Feminist by default?

Categories: The Juggle, Working? Living?


I am Gen X through and through. Born in the early ’70s, came of age in the ’80s, started my career in ’90s, started a family of my own in the ’00s.

Growing up, I never, ever heard that I couldn’t do something because I was a girl. Because I was too young? Sure. Because power tools are dangerous if you don’t know how to use them? Absolutely. But because I was female? Never.

Does that make me a feminist by default?

Now, granted, I also never tried out for the football team, joined the armed services, or wanted to be a Freemason. And I will admit that I am probably speaking from a place of privilege — I was a prep-school kid in a college town who missed out on grunge because it was against my school’s dress code. But still, my greater point is this: I’ve never felt like I had to prove I was “as good as a guy” because I was an adult before I was even aware that my gender could be an issue.

I think this is why I don’t really relate to the whole “18 million cracks in the glass ceiling” school of politics; I think that getting the best candidate for the job into the White House is more important than having a woman in (or a heartbeat away from) the Oval Office. I also think that being a stay-at-home mom is a career choice, not a moral imperative, and that just because a woman can do anything that a man can do doesn’t mean she should.

I think that my children are even more removed from the feminism question than I am. Two of our three daughters have played on football teams; the third doesn’t because she’s in preschool and only wants to know why footballs get thrown (”Why don’t they only get footed? I mean kicked?”). They may learn about a time when women weren’t considered equal to men, but, thankfully, they have never experienced it.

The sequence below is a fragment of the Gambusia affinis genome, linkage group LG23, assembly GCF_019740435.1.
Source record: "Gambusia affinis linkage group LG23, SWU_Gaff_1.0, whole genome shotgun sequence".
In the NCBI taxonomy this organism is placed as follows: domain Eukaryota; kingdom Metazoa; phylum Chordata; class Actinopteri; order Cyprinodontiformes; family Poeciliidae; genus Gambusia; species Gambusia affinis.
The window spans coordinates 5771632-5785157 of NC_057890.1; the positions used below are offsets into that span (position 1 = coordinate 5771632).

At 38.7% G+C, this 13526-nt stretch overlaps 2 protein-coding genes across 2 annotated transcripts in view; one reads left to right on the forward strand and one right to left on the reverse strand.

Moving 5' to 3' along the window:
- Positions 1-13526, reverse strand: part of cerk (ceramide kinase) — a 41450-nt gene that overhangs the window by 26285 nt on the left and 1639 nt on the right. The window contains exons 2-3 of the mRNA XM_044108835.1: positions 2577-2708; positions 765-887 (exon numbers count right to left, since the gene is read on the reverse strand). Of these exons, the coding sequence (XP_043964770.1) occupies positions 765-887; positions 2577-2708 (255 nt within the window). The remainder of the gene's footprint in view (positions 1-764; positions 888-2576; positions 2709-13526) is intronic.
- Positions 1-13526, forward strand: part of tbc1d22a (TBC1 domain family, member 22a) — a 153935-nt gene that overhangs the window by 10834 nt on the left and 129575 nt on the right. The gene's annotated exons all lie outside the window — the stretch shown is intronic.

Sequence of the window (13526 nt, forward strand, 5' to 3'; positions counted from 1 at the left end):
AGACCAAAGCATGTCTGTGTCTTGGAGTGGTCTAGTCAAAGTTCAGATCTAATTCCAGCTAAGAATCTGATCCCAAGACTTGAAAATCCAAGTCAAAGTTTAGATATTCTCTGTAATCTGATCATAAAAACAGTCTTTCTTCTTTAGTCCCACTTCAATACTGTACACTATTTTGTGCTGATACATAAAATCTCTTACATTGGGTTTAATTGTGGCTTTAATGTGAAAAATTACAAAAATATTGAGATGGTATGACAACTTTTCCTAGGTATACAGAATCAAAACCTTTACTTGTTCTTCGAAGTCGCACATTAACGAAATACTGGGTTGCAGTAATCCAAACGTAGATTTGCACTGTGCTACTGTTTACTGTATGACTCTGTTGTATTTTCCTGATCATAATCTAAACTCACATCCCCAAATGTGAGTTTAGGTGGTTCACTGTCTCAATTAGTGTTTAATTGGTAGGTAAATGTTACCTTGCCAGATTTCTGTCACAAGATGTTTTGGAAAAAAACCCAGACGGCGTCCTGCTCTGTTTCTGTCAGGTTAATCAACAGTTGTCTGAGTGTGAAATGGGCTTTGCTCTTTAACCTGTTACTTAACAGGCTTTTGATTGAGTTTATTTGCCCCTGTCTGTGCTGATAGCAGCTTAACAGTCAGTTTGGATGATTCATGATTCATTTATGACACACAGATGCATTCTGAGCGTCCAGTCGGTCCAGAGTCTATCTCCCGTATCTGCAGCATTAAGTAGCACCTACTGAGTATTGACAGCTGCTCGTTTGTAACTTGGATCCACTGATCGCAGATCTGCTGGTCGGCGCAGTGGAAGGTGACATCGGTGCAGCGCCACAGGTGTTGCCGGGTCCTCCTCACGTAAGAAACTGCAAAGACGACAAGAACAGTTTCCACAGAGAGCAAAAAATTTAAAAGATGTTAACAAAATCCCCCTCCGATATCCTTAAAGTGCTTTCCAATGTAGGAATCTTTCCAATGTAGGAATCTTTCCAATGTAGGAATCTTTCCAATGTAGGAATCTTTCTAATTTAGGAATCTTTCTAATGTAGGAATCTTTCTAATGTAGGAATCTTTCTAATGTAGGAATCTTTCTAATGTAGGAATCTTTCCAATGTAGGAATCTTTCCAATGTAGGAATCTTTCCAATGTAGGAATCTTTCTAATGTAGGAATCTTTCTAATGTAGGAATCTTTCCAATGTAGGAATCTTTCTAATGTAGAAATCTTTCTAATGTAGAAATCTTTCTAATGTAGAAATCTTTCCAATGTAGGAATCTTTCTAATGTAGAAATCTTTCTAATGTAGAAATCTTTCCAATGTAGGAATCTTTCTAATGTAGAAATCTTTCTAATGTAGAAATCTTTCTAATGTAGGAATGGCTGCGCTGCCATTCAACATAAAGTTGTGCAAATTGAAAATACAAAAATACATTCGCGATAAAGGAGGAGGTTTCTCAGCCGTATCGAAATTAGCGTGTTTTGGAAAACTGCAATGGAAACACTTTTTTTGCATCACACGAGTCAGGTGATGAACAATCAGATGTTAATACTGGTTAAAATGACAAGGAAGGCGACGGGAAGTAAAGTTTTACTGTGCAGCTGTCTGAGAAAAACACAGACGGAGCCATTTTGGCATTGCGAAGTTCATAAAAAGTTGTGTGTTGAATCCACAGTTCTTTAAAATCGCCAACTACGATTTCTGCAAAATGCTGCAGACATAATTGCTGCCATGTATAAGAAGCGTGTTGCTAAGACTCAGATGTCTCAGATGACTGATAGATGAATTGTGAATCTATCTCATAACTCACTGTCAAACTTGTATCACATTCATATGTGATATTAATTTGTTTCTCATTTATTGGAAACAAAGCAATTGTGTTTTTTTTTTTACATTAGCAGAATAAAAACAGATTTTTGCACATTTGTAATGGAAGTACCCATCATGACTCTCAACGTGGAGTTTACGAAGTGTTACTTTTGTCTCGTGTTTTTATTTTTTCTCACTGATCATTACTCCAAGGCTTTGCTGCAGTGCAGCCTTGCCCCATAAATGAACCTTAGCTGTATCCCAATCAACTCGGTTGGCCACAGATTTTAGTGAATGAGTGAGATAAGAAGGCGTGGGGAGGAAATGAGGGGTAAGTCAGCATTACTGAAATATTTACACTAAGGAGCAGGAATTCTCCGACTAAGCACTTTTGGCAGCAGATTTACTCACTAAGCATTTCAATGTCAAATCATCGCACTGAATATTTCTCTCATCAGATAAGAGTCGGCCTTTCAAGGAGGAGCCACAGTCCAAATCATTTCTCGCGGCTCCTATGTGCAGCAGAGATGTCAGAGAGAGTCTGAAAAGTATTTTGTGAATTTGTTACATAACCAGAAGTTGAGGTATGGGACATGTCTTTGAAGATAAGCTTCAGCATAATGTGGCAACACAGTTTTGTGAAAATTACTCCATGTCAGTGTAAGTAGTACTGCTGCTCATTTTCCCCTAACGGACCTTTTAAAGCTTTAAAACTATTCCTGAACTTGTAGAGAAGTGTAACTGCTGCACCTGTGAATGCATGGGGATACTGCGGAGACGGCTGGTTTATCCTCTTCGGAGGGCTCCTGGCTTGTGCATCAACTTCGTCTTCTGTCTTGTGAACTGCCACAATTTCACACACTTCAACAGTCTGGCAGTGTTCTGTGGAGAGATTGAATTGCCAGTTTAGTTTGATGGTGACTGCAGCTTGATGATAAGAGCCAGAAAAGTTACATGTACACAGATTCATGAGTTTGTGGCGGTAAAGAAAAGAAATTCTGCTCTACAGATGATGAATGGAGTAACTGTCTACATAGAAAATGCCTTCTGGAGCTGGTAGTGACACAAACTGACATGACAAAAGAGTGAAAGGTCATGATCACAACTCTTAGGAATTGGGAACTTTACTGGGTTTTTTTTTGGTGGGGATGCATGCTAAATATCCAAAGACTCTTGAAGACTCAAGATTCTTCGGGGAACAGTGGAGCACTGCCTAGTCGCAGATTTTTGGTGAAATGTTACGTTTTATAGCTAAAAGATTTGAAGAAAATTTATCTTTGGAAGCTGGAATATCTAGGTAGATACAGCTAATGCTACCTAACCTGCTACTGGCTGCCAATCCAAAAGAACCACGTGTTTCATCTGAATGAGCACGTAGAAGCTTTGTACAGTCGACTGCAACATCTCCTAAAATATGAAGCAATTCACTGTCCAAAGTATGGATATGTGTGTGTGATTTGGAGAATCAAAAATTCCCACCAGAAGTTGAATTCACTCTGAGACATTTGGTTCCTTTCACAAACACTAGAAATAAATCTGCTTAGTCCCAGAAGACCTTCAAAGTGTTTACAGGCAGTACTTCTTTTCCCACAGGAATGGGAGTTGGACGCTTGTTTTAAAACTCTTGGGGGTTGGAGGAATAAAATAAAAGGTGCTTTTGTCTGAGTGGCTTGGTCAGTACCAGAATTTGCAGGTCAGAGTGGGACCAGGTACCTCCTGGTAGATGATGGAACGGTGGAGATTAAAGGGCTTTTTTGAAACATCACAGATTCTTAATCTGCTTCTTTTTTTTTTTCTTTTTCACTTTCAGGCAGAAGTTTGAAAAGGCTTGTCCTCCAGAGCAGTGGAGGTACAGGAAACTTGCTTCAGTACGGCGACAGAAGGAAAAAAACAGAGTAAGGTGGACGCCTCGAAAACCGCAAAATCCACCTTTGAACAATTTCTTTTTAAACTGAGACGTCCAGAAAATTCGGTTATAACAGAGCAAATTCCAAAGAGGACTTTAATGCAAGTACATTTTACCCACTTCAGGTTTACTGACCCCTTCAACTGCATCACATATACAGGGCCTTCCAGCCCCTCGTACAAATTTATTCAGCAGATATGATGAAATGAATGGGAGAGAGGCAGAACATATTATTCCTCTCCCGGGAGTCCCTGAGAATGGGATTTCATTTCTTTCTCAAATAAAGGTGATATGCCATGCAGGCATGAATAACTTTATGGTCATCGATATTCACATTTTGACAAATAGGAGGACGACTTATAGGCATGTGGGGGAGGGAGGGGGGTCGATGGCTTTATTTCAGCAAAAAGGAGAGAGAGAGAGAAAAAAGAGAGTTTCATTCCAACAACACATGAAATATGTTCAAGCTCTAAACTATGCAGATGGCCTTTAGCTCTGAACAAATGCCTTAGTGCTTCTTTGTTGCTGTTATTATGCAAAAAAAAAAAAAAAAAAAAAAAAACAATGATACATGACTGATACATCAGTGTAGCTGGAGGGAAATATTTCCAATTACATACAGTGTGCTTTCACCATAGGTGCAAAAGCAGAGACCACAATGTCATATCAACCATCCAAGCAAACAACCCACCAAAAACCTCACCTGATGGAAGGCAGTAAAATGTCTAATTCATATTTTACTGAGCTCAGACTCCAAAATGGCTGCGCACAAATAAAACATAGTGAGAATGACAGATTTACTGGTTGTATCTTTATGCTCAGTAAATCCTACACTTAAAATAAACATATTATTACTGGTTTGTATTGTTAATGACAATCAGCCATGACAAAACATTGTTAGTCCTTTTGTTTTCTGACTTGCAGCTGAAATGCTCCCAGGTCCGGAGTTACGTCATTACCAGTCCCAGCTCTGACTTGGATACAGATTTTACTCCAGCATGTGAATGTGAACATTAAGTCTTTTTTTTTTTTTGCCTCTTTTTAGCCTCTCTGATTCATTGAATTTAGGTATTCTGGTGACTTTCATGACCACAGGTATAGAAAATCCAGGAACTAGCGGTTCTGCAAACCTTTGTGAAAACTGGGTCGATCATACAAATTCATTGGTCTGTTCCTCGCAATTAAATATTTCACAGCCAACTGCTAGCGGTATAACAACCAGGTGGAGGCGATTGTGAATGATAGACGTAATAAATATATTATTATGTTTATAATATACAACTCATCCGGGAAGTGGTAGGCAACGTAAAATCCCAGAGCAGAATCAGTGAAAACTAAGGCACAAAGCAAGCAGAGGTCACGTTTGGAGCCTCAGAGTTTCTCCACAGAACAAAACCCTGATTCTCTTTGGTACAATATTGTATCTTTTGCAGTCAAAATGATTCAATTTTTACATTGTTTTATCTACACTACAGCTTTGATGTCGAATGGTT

I hope they become feminists by default, too.

How do you define feminism? Has your definition changed over the years?

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23 comments so far...

  • Thank goodness for girls sport! I think most women are feminists by default - what woman doesn’t want to the same pay for the same work as a man?

    MWW  |  September 18th, 2008 at 11:10 am

  • I read a study that may explain this point of view in your generation. Because I must say I felt the same way when I was a bit younger.

    Basically, young women just don’t believe in the glass ceiling. They believe that women who don’t make it just aren’t working hard enough, educated enough, taking the right attitudes, doing the right networking.

    Then one day in their mid- to late-30s or so, they feel this really hard “bonk” on their head, look up, and say, “crap, it’s true!”

    OK, I paraphrased a bit, but that’s the gist of it.

    I have worked with younger women who refused to believe that gender discrimination still exists in the professional world. They ignore and disrespect older women because they are so sure they are making lame excuses for their lack of achievement. I know exactly what is in store for these women. Trust me - or don’t, and just wait and watch.

    Younger women are appreciated in the workplace because they are bright and responsible and detail-oriented and get the job done. But that doesn’t mean they are viewed as potential equals of the men at the top. Sure, they will be told they are - that is how they get recruited, that’s how the bosses keep them quiet and satisfied for the time being, that’s what keeps them from getting bad press and lawsuits. But the numbers speak for themselves. Even if you remove variables such as time taken off to be with young children, education, etc., there is still a clear bias toward males when it comes to the higher-level promotions. There are exceptions in specific companies and industries, but that doesn’t make the trend any less real.